I'm certain there are unpackers for zip, rar (does anyone use ACE these days? can't remember seeing such an archive in years) for Java and C#, I know there are for 7z, however unless you need to interact with such archives from within Java or C# code why would you ever want to use a managed code version of such an archiver? It will use more ram and be slower than the native code version. I'm certain even 'most people' would see no point in that.

    Quote Originally Posted by ciplogic View Post
    At the end, Evernote was complaining for an issue that is not dependant on .Net managed side, they complained on drivers that have issues with WPF drivers or WPF design.
    They were also complaining about 'slow startup times, large memory footprint'.

    Quote Originally Posted by ciplogic View Post
    Why not written at all in C#? Because C# appeared at least 10 years too late. Is like asking why no major framework is using C++ x11, or why even GCC has no 100% passing of C++ 11 features.
    C# appeared in 2001, Java in 1995, C++ 11 was finalized in 2011, pretty worthless comparison. Both C# and Java has had lots of time to make an impact on the end user desktop.

  7. #27
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    Quote Originally Posted by XorEaxEax View Post
    I'm certain there are unpackers for zip, rar (does anyone use ACE these days? can't remember seeing such an archive in years) for Java and C#, I know there are for 7z, however unless you need to interact with such archives from within Java or C# code why would you ever want to use a managed code version of such an archiver? It will use more ram and be slower than the native code version. I'm certain even 'most people' would see no point in that.
    About unpackers, and such there are WPF/.Net applications that are good enough (like these ones). In fact as I know people don't ask: is it written in .Net!? Or: does it work reasonably fast and do all features that I do need!? This is why the most people I know use Total Commander at home (written in Delphi, and 64 bit in Lazarus) even it unpacks slower than a C++ or C# version would do. People don't do benchmarks and rarely care.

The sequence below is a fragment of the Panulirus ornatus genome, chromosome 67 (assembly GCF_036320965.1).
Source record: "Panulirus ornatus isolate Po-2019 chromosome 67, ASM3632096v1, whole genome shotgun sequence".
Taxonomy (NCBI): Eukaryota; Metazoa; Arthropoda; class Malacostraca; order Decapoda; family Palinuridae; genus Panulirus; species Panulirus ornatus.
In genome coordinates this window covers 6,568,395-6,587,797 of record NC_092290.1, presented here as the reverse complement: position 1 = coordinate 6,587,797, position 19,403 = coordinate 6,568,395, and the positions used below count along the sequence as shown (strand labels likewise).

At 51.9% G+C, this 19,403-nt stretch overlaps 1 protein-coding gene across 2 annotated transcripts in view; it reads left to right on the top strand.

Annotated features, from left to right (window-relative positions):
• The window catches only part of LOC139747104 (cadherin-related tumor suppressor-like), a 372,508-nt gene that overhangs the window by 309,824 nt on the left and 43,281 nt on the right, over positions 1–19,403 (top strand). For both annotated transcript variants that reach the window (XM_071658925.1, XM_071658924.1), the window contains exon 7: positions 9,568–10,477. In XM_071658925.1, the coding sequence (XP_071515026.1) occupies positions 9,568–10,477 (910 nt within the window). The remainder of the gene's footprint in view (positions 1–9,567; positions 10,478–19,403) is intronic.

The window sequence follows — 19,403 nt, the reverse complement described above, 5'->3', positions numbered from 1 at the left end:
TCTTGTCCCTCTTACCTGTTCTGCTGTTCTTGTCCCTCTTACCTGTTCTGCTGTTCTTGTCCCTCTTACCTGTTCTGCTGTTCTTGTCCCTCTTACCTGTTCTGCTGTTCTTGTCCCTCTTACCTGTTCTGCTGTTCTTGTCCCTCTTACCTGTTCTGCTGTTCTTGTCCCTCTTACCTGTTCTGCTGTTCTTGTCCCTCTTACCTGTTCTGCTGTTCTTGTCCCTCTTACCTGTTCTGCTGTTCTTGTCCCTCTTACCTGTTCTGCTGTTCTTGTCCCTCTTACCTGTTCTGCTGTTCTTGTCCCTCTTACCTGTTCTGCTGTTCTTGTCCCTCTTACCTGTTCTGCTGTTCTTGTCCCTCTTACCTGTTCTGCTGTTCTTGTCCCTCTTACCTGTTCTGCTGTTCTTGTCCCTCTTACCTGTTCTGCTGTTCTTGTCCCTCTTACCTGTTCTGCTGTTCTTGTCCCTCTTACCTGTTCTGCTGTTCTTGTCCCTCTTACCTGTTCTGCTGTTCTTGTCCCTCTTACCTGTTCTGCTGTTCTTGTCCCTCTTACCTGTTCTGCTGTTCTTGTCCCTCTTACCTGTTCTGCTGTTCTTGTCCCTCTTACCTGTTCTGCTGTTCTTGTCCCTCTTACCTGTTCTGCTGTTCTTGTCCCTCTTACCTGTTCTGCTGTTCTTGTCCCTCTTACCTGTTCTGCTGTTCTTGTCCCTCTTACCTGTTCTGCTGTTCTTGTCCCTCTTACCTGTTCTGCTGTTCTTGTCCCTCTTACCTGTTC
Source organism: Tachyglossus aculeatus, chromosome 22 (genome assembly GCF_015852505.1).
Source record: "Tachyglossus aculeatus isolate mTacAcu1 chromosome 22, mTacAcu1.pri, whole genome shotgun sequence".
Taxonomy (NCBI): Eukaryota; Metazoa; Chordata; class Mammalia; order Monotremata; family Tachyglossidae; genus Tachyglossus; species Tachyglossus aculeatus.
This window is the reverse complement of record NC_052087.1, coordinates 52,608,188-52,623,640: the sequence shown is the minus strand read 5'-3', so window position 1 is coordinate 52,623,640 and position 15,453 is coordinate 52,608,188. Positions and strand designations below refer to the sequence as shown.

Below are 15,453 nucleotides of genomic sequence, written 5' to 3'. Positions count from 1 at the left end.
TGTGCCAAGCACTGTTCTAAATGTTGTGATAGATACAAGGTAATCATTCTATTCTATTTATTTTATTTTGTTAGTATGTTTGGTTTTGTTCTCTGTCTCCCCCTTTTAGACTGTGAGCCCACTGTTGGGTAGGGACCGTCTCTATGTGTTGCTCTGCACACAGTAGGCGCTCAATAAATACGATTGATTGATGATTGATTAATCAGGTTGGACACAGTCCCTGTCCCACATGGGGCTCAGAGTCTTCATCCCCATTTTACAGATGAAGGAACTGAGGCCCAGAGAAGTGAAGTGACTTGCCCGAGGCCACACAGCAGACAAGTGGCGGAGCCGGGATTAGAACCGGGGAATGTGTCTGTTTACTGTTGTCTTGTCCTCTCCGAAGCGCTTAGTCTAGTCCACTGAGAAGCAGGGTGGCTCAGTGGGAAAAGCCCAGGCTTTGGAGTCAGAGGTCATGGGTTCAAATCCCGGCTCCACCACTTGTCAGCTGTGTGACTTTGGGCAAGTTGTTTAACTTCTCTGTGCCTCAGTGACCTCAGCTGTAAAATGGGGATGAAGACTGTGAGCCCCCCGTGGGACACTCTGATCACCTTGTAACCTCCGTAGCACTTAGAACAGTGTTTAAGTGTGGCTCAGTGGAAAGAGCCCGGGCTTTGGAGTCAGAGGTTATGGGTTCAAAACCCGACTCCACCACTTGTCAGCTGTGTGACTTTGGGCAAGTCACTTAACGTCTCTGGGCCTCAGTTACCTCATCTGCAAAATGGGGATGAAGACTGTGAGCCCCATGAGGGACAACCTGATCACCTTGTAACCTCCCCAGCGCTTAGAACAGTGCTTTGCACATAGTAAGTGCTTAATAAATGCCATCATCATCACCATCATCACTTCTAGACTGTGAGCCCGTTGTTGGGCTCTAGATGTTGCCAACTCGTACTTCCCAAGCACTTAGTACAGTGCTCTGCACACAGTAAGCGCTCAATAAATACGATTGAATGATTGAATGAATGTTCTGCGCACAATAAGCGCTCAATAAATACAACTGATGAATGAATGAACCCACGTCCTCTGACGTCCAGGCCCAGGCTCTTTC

They were also complaining about 'slow startup times, large memory footprint'.
    EverNote was complaining of loading WPF subsystem (which is the CoreCLR one) which uses more memory and IO (like loading DLLs) than a typical application. In fact a simple OpenGL appplication + a library that handles the UI + a small JIT (like Adobe AIR - similar in abstractions as WPF) can use more memory and load a bit slower than a C/C++ application. They did not complain that: "after starting up, WPF applications and EverNote appear to be slugghish, or maybe I "read" a different conclusion. If they would use advanced Qt features (like QML + QtWebKit) and they would load slow (as they would load a small browser at startup) they would possible write the same compared with "raw" Qt or Gtk in an Unity desktop.
    EverNote claims were taken for many reasons out of context, and some things were addressed, is unfair to throw any application (like the Hamster's software packages) cause a complex WPF loads slow. Also, I'm not sure, in my Ribbon UI, the Microsoft based Ribbon was taking a long time to relayout (was Ribbon issue, not WPF!) when there was another project (named Fluent) that it did not had this issue. I'm not a EverNote client, but I mean, people should be used to test the claims.